What united each of these changes was their function in what Max Weber would call the desacralization of the world. The price for ascendant reason was a collapse of the meta-narratives which had provided many people with a tremendous sense of meaning and significance in their lives. The most prominent of these were the great religious meta-narratives of antiquity and the Medieval era. According to these meta-narratives, the natural order was meaning saturated: God had established the world, and everything in it had a purpose (or a telos, to use the Aristotelian nomenclature). This imposed a tremendous burden on human beings of course, one which very few would be able to live up to. Since each person’s life was oriented by God’s plan, it was a solemn duty to live up to the purpose he had ascribed to us. Most would fail or at least stumble on this path, falling into sin or even the kind of Satanic rebellion well described by Dante in the Divine Comedy. But, in this worldview, we could recognize that even the presence of evil was, in some respect, part of God’s plan. Emblazoned above the gates of Hell in Dante’s inferno were the following words:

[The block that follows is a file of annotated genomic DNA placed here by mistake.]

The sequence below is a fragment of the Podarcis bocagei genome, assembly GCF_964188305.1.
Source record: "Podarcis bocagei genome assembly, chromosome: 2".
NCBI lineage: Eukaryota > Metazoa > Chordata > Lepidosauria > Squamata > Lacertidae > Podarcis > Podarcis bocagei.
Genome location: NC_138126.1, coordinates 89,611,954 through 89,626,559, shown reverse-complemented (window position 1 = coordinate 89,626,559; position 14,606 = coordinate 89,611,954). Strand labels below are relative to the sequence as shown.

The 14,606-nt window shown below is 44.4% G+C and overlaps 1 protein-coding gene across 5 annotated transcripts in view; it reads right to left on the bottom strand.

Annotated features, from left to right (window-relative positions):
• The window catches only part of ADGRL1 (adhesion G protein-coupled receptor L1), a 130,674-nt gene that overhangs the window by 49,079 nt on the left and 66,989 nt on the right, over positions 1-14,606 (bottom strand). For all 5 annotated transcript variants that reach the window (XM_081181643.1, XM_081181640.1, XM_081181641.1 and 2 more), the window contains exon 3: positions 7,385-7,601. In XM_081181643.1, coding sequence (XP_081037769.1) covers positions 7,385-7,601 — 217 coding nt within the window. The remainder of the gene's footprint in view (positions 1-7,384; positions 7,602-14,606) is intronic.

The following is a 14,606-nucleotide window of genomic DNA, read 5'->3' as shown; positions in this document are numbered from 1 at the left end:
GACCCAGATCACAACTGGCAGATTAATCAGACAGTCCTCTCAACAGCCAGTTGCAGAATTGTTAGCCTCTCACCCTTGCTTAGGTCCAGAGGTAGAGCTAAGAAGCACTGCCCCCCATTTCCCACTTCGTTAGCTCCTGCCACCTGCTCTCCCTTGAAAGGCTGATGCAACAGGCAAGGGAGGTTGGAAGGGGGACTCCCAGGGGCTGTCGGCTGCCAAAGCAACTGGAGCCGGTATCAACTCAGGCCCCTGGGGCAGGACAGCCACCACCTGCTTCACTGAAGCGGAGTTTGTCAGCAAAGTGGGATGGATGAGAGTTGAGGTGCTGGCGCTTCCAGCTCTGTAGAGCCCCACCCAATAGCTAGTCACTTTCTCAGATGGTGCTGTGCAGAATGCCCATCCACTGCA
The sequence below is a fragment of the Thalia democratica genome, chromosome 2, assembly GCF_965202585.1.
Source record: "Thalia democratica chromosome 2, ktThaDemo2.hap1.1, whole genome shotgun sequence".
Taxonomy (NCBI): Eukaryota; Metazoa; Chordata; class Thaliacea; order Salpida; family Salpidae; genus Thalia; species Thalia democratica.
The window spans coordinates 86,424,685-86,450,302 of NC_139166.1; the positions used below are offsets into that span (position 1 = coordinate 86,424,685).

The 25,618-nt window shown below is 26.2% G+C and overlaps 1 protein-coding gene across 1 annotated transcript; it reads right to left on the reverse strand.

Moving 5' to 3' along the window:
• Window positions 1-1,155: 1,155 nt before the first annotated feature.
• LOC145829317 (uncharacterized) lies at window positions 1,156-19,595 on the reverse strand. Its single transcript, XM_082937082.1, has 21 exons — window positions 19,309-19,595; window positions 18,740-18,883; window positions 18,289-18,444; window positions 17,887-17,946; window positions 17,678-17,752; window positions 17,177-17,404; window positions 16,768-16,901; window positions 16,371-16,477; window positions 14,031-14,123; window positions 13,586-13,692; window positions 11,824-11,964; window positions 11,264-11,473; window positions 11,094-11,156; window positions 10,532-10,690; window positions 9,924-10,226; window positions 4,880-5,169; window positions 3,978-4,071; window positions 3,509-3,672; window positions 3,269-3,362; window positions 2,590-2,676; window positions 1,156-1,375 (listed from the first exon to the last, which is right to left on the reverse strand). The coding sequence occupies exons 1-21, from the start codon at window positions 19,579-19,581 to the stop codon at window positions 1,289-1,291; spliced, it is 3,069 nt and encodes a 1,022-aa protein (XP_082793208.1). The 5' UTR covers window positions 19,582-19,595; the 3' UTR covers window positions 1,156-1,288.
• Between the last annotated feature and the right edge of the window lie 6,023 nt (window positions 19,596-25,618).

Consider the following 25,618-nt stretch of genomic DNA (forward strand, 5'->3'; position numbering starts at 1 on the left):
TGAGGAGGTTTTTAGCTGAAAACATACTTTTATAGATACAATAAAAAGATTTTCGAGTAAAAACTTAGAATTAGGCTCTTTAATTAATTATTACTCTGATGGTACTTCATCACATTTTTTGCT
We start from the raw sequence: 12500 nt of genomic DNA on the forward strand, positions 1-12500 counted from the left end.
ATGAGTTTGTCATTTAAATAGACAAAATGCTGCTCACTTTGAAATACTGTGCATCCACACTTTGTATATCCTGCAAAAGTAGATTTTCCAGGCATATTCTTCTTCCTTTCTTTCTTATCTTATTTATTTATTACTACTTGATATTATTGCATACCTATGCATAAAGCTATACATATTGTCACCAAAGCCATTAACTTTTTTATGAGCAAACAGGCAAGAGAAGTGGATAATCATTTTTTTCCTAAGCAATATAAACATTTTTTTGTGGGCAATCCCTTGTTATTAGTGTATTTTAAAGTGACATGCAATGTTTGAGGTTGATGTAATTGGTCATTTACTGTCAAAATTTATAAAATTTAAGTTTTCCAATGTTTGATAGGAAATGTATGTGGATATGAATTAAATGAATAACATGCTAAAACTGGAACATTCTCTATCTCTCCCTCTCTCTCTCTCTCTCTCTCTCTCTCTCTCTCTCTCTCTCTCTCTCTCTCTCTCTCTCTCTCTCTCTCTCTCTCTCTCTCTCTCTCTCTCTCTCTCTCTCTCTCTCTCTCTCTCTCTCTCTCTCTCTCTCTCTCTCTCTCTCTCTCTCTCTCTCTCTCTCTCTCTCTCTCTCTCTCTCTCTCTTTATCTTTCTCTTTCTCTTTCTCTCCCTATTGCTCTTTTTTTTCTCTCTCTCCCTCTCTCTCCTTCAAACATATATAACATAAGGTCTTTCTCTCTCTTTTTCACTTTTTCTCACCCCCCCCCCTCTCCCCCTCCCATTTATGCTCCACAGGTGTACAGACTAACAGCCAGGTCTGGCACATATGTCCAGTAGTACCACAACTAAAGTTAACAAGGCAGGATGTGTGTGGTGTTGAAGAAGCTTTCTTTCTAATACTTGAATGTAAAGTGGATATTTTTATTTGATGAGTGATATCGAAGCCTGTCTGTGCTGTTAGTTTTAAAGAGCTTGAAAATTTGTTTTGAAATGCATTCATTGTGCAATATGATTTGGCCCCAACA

“For me, you get to the mourning city. Through me, we reach the last pain, the grinding, the crying, the despair. For me, he goes after the lost people. Justice was my cause: precisely, high Power, knowledge and love first he created me…”